Running A Hospital, Social Media Style 14


Paul Levy is the CEO of the Beth Israel Deaconess Medical Center (BIDMC) in Boston, but that is probably not why you recognize his name.

In addition to his post as Chief Executive Officer of a major teaching hospital in a world renowned medical hub, he is also the founder and author of a health care blog called Running a Hospital and is an active Twitter user from the handle @PaulFLevy.

We met with Paul yesterday afternoon to hear about his social media success and naturally, to pick his brain.

Paul began his talk by saying, “All communications from a company should reflect that company’s values.” Agree.

He went on to say that, “At our place, the mission is to treat our patients the way we would want a member of our own family treated.” Agree again. As a side note, Paul continually referred to BIDMC as “our place,” giving a sincere sense of responsibility, community and family to the place he drives into each morning for work.

Given his position on corporate communication, and his company’s mission, in 2006 he decided he’d like to start a blog; a blog that reflected the company’s values and furthered their mission. Thus, Running a Hospital was born.


One of the first blog posts Paul published that caused quite a stir, publically disclosed central line infection rates at the hospital. The hospital staff had set a goal to lower infection rates, and Paul wanted to share their progress. He didn’t ask permission, he just posted it. Does that make you nervous?

The response did something miraculous. Knowing that their success was being publically documented, the medical staff felt an additional resurgence and enthusiasm for meeting their goal. Paul said, “That was the moment I like to say I invented transparency as a management tool.”

Not only did he see the blog as opportunity to motivate and reward his staff, but he had another idea. What if all the other areas hospital also posted their infection rates? Let’s just say, the response was not positive. I believe the word Paul used was “hostile.” No surprise here, as the BIDMC team committed to reducing their rates and sharing their progress, other hospitals felt threatened and exposed. Hello, competitive edge.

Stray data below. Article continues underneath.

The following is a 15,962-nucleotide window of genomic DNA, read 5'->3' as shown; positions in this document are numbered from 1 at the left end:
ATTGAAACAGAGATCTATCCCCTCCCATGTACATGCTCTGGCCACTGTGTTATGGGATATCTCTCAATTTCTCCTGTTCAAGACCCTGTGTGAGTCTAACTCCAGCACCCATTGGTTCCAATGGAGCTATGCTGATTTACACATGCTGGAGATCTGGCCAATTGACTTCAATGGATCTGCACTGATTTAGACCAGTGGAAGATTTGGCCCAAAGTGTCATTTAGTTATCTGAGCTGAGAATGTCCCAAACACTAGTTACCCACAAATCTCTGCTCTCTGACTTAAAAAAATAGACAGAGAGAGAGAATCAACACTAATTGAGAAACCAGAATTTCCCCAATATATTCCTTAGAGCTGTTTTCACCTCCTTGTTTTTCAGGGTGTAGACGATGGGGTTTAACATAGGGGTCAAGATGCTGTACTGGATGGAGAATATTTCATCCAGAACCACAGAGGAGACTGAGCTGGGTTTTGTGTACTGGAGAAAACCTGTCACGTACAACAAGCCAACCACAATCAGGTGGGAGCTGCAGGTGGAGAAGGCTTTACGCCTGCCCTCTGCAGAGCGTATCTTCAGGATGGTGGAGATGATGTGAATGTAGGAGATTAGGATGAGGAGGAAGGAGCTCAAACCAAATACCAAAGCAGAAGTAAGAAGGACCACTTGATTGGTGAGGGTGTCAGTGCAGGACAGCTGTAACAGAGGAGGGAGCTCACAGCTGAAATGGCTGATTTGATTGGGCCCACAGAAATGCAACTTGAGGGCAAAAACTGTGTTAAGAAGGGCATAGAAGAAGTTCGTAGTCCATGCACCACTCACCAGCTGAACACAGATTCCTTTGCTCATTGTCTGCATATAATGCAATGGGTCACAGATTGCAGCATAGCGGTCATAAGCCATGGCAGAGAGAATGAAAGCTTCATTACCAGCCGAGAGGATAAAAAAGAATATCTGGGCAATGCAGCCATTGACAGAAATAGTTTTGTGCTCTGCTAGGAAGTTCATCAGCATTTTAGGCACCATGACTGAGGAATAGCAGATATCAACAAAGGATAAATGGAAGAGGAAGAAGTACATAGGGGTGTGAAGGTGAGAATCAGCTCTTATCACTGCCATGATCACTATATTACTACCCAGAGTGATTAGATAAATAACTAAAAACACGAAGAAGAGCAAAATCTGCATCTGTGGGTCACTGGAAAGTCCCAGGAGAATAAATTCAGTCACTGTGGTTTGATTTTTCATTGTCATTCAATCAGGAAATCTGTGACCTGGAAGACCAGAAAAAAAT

While they may have started to position themselves uniquely from the other local hospitals by sharing information on the blog, did it impact their business and revenue?

You bet it did. The Vanguard health system began to send its patients to the BIDMC emergency room instead of a competitor they had long been referring their patients to. This referral shift caused a 10% increase in patient volume. Not too shabby.

While the medical community is clearly paying attention to the blog (it is currently ranked #11 on the Healthcare100.com blog list), is anyone else?

You bet. When speaking to reporters at the Boston Globe, New York Times and Wall Street Journal, Paul will frequently begin to tell a story and the reporter will interrupt and say, “I know, I read it on your blog.”

When I asked why he chose to communicate through a blog, Paul asks, “Why wouldn’t I use a tool like this? I can share my point of view with a much larger audience than I ever could via a medium like say, the telephone.” He also goes on to say, “A blog is a lower risk method of communication. There is no risk of being misquoted.” If you are wondering if he really writes each post himself, he says, “I assure you my media team does not write these posts, in fact, I get in trouble for scooping reporters on stories without knowing it! I get the idea to write about something, and I do.”

When asked how patients have responded to the blog, Paul shares that, “Patients seem to enjoy the blog. Several of them have sent me their personal stories and when I ask permission to share the stories via the blog they always say yes. Then they forward it to everyone they know.” I think we’ve all been guilty of that type of family email!

Paul’s social media reach extends far beyond the blog. He is an active Twitter user with over 2,900 followers. He only follows 170 people which he explains are, “people I trust and who I am interested in. Their tweets have become my news stream. Twitter has become my librarian.”

Paul is also an active user of Facebook. In fact, during his talk he encouraged everyone in the room to “friend” him. He shared that he receives comments and messages from employees and friends in their twenties who he would otherwise never hear from via corporate email. He is on Facebook to reach people where they are, via the mode of communication they identify with.

Paul has also worked with his team on pages on the social networking site Grateful Nation. They have an employee challenge to see who can raise the most funds for relief efforts in Haiti. They also have a team running the Boston Marathon and that team has put their fundraising pages on Grateful Nation.

Paul Levy is a man who rather than fear the uncontrollable nature of social media has decided to dive in, learn, create, and share via the myriad of available social media tools and networks.

He has inspired his staff both inside and outside the workplace, he has challenged his competitors, and he has positively impacted his business’ bottom line. Now that’s called running a hospital.


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